It was harder to win medal in Tokyo

Tokyo Olympics Badminton P.V. Sindhu | AP

Having the entire nation’s eyes on her is nothing new for P.V. Sindhu. She was 21 when she won her first Olympic medal—a silver at Rio 2016. In the next five years, she added more medals to her collection, including the World Championships gold and an Olympic bronze. If anything, the latest medal needed more work, sweat and strength. Work on the court aside, she had to navigate several controversies, including a spat between her father P.V. Ramana and national coach Pullela Gopichand, and questions about her changing her coach. But Sindhu kept her head down and focused on her game.

He worked very hard and it worked out really well. I am really happy training with [coach] Park.

Now, she is one of India’s greatest athletes, having won individual medals at two successful Olympics—the first woman and second overall to do so.

Speaking to THE WEEK after her medal win, Sindhu talked about the work she put in for a podium finish in Tokyo, how she dealt with controversies and how she struck a fine working relationship with her Korean coach, Park Tae-Sang. While Sindhu wanted to change the colour of her Olympic medal, Park wanted to taste success as a coach. Excerpts from an interview:

Q\ You were just 21 when you won silver in Rio. Is this bronze sweeter?

A\ I would say both are different. The silver in Rio was fantastic; it changed my life. This is special [because it needed] more work, more sweat and sacrifices [by] family members, trainers, sponsors, everyone. Getting a medal at the Olympics is always a dream come true, [and this is] definitely one of my proudest moments.

Q\ Has it sunk in yet?

A\ No. I’m just enjoying the moment, cherishing it.

Q\ Can you talk about the ups and downs you faced in the past five years?

A\ It has been a long [and hard] journey. [After] Rio, I won some, lost some. Yes, there were a lot of ups and downs, but it was important to come back stronger and do well. Getting a medal in Tokyo, especially, was much more difficult. In Rio, there was not much expectation, pressure or responsibility. Actually, you cannot compare it with the Rio performance.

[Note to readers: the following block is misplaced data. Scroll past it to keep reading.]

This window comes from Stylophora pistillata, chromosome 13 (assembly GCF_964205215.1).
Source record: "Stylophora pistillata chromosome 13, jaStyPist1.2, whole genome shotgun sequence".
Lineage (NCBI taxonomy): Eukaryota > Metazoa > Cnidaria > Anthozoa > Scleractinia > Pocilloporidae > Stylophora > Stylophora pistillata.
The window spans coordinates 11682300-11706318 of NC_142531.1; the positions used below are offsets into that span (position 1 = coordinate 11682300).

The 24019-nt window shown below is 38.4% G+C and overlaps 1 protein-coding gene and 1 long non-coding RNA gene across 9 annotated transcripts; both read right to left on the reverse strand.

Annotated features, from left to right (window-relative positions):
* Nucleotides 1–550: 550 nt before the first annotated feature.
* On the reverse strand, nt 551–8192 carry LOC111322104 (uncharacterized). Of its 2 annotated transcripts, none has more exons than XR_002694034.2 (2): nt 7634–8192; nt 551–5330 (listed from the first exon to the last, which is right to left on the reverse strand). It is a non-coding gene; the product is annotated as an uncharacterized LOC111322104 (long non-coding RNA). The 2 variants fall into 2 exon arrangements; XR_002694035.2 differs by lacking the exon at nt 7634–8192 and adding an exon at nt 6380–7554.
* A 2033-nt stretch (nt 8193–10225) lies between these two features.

Q\ How and when did you get on board with what Park had planned for you on your Olympic journey? What training programme did he design for you?

A\ A lot of things were planned; he was focusing a lot on my defence. Obviously, we worked hard together for the dream. Training wise, we got players from the Suchitra Academy [in Hyderabad]; boys, too, would come and spar with me. [I needed that] to get used to different skills, techniques and mind-sets. It was important that we communicate, plan and then execute. We focused a lot on my strokes. He worked very hard and it worked out really well. I am really happy training with Park.

Q\ You are more experienced now. How much harder was it to medal in Tokyo?

A\ It was definitely harder. I have been the world champion, [so] they (opponents) read your game and come prepared with a strategy. I had to be prepared and give my best. That is what I did.

Q\ How did you not get affected by controversies, like you no longer training with Gopichand?

A\ There is nothing much to say. I have been training with Park for more than one-and-a-half years. I know there have been controversies and I know what I am doing. I do not want to let anything go into my ears; I take what I want to hear and let go of [everything else].

Q\ Which match at these Olympics kept you up the most?

A\ Every match was important. Not even one match was easy because you never know which way it will go. It was important to be in the moment from the first round, play my game and finish it off.

Q\ You won the World Championships in 2019. Did it help to finally win that tournament before you focused on Tokyo?

A\ When I got the World Championships [gold] in 2019, everyone started talking about an Olympic medal. For me, there were a lot of competitions before 2020, so I was focusing on them. That was the immediate goal. I was working on skill and technique, [thinking about] what mistakes I was making and what needed to be done. Everything came to a standstill because of the pandemic. A lot of competitions got cancelled, the Olympics got postponed. But even when we were not sure it would happen, we were still working for the Olympics.

Q\ How difficult was it to add more dimensions to your game?

A\ Every day is a process; I was working hard daily. I used the pandemic in a good way. I worked on my technique and strength. I did whatever my coach said; I rectified my mistakes, and worked hard on all aspects, physically and mentally.